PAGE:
Tesla Rival Reveals Why People Buy EVs (It’s Not Environmental)

You may be surprised over half the people who buy electric vehicles do so for reasons other than environmental concerns.

A common belief about most buyers of electric vehicles is they purchase these vehicles as part of their efforts to save the planet.

People seeking to buy a Tesla  (TSLA) – Get Tesla Inc. Report or other electric vehicle from Ford  (F) – Get Ford Motor Company Report, General Motors  (GM) – Get General Motors Company Report or maybe Volkswagen are believed by many to be most concerned about climate change and unhealthy air caused by emissions from internal combustion engines powered by fossil fuels, as well as water pollution caused by drilling and fracking for crude oil and natural gas. 

But do most people who buy an electric vehicle do it for environmental reasons? Tesla CEO Elon Musk is quick to remind everyone that his company that makes the most EVs in the world is “doing the most to solve climate change,” according to a recent Musk text to Microsoft founder Bill Gates.

Are people really thinking about solving climate change when they are test driving a Tesla or another EV? Or do they want to buy that car for other reasons?

Tesla rival Polestar  (PSNY) – Get Polestar Automotive Holding UK Limited Report says it has data that shows most people in the U.S. who buy electric vehicles don’t purchase them for environmental reasons.


The Reasons Why People Buy EVs

What features are most important to get a U.S. driver to switch from a gas-powered vehicle to an EV? A third-party survey commissioned by Polestar shows that 55% of EV buyers are more interested in the vehicle’s infotainment systems, in-vehicle technology and seamless connectivity than environmental benefits, according to a July 26 statement. The study, conducted by OnePoll, surveyed 5,086 American drivers between Jan. 5 and Jan. 26, 2022.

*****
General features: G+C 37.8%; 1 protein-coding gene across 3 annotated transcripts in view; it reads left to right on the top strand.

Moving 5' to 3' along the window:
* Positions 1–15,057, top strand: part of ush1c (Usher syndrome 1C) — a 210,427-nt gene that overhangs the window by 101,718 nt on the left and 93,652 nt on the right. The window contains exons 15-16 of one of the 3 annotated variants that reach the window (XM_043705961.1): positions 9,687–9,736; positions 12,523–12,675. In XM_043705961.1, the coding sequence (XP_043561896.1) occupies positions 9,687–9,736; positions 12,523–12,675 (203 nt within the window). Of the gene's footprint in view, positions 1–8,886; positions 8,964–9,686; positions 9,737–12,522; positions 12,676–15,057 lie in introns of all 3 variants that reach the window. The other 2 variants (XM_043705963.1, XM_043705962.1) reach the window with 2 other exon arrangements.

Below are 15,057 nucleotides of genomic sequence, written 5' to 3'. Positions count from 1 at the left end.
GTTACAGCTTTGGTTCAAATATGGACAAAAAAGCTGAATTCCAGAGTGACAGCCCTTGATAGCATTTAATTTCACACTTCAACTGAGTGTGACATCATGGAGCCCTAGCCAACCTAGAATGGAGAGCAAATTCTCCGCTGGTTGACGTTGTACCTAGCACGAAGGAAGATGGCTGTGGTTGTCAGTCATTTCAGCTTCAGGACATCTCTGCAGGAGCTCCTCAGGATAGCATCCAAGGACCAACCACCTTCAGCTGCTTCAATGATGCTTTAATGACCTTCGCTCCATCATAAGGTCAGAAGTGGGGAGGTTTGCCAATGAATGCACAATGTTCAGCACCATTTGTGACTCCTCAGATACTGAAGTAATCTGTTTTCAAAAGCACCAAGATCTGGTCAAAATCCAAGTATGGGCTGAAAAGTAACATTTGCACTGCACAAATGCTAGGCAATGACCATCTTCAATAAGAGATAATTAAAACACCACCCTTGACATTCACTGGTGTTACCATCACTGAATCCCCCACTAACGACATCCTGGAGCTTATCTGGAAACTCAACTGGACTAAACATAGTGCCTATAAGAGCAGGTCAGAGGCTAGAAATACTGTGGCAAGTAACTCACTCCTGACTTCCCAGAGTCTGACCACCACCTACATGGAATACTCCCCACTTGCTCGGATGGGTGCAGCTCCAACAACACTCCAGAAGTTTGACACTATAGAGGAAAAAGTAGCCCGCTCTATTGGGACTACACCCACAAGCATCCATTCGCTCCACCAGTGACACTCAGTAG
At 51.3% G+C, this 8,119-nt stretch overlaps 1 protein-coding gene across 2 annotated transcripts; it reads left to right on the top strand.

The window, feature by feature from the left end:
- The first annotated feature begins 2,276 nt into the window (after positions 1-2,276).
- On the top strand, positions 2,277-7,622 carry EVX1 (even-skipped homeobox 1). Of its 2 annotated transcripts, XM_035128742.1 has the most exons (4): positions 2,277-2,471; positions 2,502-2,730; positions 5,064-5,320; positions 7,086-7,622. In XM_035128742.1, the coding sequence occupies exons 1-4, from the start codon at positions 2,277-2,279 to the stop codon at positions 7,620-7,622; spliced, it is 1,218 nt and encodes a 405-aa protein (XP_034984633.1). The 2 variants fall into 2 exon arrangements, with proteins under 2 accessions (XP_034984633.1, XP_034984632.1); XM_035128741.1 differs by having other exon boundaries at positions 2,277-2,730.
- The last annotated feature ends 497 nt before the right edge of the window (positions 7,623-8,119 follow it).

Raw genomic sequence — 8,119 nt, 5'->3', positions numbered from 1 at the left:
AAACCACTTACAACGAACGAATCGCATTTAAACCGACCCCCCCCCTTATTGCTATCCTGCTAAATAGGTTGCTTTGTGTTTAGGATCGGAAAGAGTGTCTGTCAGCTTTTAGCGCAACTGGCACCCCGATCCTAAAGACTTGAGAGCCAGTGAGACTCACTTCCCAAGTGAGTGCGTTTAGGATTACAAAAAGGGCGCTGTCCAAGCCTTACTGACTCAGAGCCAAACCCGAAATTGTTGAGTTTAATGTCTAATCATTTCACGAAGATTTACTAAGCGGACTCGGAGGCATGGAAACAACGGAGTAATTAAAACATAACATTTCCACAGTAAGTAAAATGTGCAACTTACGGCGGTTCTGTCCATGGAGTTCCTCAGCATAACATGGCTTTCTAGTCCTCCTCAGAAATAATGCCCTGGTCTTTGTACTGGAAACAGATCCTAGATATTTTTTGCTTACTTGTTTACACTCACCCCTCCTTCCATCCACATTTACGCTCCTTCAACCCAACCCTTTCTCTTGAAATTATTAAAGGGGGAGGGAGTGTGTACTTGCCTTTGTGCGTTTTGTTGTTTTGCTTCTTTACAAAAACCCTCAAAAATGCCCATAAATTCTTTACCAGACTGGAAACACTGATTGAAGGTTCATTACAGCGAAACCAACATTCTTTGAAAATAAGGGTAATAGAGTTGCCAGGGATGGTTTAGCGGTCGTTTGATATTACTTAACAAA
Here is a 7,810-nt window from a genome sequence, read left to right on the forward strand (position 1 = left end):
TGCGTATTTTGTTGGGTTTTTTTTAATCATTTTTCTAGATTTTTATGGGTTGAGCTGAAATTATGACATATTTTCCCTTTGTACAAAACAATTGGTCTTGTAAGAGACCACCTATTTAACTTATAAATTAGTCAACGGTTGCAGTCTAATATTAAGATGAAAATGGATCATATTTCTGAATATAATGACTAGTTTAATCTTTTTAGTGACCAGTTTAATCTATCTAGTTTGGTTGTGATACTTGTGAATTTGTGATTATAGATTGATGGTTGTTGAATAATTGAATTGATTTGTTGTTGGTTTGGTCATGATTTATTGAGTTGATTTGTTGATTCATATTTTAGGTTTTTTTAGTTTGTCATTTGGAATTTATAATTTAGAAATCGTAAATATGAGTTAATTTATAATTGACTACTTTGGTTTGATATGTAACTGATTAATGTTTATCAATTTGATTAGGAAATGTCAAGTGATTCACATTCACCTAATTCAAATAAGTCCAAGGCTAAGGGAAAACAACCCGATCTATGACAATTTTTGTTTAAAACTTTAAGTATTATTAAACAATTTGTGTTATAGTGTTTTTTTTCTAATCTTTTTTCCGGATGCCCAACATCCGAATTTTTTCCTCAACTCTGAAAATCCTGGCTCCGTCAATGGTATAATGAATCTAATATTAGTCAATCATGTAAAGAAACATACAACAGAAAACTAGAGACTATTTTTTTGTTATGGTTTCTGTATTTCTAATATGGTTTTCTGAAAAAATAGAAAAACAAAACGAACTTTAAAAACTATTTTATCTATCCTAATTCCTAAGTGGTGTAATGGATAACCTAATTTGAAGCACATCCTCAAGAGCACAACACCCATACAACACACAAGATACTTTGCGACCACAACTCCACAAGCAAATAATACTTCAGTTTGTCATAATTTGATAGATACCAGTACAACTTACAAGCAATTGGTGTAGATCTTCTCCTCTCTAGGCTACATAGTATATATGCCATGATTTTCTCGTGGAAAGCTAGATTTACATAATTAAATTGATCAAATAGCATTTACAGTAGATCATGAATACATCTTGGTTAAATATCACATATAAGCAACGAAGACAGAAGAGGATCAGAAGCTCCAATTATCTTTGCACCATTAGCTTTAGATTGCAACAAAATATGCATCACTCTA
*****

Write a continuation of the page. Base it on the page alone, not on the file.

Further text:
“The idea of luxury being defined by what’s ‘under the hood’ has been replaced in the electric era with the prioritization of seamless connectivity, integration into existing digital ecosystems, and good UX design,” Gregor Hembrough, head of Polestar North America, said in the statement. “People are switching to electric cars for more than just environmental reasons, and Polestar’s focus on in-vehicle technology means they can have everything they want in an environmentally friendly package.”

The Gothenburg, Sweden, automaker, founded by Volvo and Zhejiang Geely Holding Group in 2017, markets the Polestar 2, the company’s first fully electric, high-volume car. The EV has 408 horse power and its base model sells for $40,900. It previously sold the Polestar 1 from 2019 to 2021, which was a low-volume hybrid vehicle.

Polestar in October 2022 will roll out its first electric SUV, the Polestar 3, and in 2023 it will launch a smaller SUV coupe EV, the Polestar 4.

Trying to Compete with Tesla

The EV manufacturer has set the bar high to compete against Tesla, as its CEO Thomas Ingenlath said the company set a goal to sell 290,000 EVs in 2025, according to a statement. The company has a mountain to climb to reach that goal as the company only delivered 21,200 in the first six months of 2022, which was a 125% increase from the same period in 2021. The company said that it has taken 50,000 vehicle orders in the first half of the year and targets delivering that amount for the whole year.

Polestar has opened 125 retail locations in Europe, North America,  China and Asia Pacific through the first half of the year and expects to open another 30 locations by the end of 2022.

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